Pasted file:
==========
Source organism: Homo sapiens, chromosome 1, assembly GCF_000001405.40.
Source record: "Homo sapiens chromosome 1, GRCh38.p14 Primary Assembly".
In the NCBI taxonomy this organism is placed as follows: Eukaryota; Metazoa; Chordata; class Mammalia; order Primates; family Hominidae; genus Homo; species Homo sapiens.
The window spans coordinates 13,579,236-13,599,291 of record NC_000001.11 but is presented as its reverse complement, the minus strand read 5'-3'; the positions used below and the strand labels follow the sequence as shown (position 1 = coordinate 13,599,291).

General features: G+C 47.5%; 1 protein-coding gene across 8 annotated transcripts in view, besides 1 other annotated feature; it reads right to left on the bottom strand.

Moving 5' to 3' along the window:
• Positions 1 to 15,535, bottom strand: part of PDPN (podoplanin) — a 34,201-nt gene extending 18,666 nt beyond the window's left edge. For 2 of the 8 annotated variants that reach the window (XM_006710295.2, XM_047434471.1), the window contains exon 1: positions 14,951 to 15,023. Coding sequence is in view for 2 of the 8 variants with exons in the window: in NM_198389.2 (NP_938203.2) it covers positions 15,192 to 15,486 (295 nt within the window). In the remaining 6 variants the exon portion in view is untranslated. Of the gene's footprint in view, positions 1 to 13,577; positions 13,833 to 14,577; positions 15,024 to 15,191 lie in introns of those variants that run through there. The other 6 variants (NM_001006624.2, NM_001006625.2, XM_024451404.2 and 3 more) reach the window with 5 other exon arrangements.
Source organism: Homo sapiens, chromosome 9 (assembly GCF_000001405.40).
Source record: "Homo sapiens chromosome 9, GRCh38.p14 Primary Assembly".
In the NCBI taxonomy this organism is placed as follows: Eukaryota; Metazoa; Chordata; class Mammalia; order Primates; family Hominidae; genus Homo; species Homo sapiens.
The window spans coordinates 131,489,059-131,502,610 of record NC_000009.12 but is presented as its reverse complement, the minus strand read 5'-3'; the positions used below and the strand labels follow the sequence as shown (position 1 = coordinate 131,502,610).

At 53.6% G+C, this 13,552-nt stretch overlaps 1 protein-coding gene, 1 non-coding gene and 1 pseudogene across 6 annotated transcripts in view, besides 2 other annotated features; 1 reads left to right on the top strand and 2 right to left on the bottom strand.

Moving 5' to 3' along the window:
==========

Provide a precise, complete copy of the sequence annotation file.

Source organism: Homo sapiens, chromosome 1, assembly GCF_000001405.40.
Source record: "Homo sapiens chromosome 1, GRCh38.p14 Primary Assembly".
In the NCBI taxonomy this organism is placed as follows: Eukaryota; Metazoa; Chordata; class Mammalia; order Primates; family Hominidae; genus Homo; species Homo sapiens.
The window spans coordinates 13,579,236-13,599,291 of record NC_000001.11 but is presented as its reverse complement, the minus strand read 5'-3'; the positions used below and the strand labels follow the sequence as shown (position 1 = coordinate 13,599,291).

General features: G+C 47.5%; 1 protein-coding gene across 8 annotated transcripts in view, besides 1 other annotated feature; it reads right to left on the bottom strand.

Moving 5' to 3' along the window:
• Positions 1 to 15,535, bottom strand: part of PDPN (podoplanin) — a 34,201-nt gene extending 18,666 nt beyond the window's left edge. For 2 of the 8 annotated variants that reach the window (XM_006710295.2, XM_047434471.1), the window contains exon 1: positions 14,951 to 15,023. Coding sequence is in view for 2 of the 8 variants with exons in the window: in NM_198389.2 (NP_938203.2) it covers positions 15,192 to 15,486 (295 nt within the window). In the remaining 6 variants the exon portion in view is untranslated. Of the gene's footprint in view, positions 1 to 13,577; positions 13,833 to 14,577; positions 15,024 to 15,191 lie in introns of those variants that run through there. The other 6 variants (NM_001006624.2, NM_001006625.2, XM_024451404.2 and 3 more) reach the window with 5 other exon arrangements.
Source organism: Homo sapiens, chromosome 9 (assembly GCF_000001405.40).
Source record: "Homo sapiens chromosome 9, GRCh38.p14 Primary Assembly".
In the NCBI taxonomy this organism is placed as follows: Eukaryota; Metazoa; Chordata; class Mammalia; order Primates; family Hominidae; genus Homo; species Homo sapiens.
The window spans coordinates 131,489,059-131,502,610 of record NC_000009.12 but is presented as its reverse complement, the minus strand read 5'-3'; the positions used below and the strand labels follow the sequence as shown (position 1 = coordinate 131,502,610).

At 53.6% G+C, this 13,552-nt stretch overlaps 1 protein-coding gene, 1 non-coding gene and 1 pseudogene across 6 annotated transcripts in view, besides 2 other annotated features; 1 reads left to right on the top strand and 2 right to left on the bottom strand.

Moving 5' to 3' along the window: